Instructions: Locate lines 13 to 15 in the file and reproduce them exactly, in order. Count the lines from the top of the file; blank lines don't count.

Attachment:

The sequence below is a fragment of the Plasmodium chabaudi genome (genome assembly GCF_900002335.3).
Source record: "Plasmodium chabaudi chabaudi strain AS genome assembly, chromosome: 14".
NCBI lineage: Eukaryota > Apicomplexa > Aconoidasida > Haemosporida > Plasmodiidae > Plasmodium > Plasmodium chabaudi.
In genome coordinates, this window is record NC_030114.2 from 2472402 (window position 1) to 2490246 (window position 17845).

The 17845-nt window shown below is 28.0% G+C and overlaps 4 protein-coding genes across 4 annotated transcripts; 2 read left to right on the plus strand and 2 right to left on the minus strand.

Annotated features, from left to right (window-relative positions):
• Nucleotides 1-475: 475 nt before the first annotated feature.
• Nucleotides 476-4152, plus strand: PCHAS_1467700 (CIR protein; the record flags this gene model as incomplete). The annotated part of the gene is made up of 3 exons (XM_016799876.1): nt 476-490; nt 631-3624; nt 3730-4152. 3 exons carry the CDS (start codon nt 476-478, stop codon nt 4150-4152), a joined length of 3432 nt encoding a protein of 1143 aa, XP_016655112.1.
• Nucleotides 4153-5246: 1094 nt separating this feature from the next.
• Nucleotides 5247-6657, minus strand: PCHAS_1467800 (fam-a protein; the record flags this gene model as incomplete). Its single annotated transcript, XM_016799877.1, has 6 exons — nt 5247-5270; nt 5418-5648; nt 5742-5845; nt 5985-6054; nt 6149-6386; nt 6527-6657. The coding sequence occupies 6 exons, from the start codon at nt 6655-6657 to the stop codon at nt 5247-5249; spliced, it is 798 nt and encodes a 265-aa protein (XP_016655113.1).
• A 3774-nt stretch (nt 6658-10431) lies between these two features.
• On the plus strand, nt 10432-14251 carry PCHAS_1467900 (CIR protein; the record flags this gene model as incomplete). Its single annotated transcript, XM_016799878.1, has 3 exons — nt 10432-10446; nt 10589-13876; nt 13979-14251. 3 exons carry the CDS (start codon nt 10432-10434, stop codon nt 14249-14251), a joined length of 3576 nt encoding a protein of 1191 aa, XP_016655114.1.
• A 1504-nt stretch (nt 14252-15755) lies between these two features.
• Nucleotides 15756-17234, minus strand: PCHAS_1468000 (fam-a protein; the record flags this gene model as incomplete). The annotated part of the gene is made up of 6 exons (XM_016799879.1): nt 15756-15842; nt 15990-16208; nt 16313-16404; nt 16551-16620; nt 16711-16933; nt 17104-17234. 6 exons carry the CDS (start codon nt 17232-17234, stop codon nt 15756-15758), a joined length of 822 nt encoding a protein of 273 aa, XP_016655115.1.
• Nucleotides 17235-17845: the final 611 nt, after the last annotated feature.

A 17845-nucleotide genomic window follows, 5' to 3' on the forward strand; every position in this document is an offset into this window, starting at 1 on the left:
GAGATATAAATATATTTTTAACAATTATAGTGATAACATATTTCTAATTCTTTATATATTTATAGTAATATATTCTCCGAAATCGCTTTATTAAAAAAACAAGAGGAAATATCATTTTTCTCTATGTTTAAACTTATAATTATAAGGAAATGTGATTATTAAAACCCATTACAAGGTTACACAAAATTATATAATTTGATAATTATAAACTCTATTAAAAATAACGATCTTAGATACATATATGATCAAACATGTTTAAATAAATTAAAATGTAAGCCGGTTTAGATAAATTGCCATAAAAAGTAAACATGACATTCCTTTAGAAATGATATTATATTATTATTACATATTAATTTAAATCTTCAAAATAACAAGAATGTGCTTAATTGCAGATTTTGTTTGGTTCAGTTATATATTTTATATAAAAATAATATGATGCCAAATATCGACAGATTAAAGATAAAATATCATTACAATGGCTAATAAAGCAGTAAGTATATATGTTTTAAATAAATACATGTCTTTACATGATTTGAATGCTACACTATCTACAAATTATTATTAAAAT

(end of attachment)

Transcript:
• A 1504-nt stretch (nt 14252-15755) lies between these two features.
• Nucleotides 15756-17234, minus strand: PCHAS_1468000 (fam-a protein; the record flags this gene model as incomplete). The annotated part of the gene is made up of 6 exons (XM_016799879.1): nt 15756-15842; nt 15990-16208; nt 16313-16404; nt 16551-16620; nt 16711-16933; nt 17104-17234. 6 exons carry the CDS (start codon nt 17232-17234, stop codon nt 15756-15758), a joined length of 822 nt encoding a protein of 273 aa, XP_016655115.1.
• Nucleotides 17235-17845: the final 611 nt, after the last annotated feature.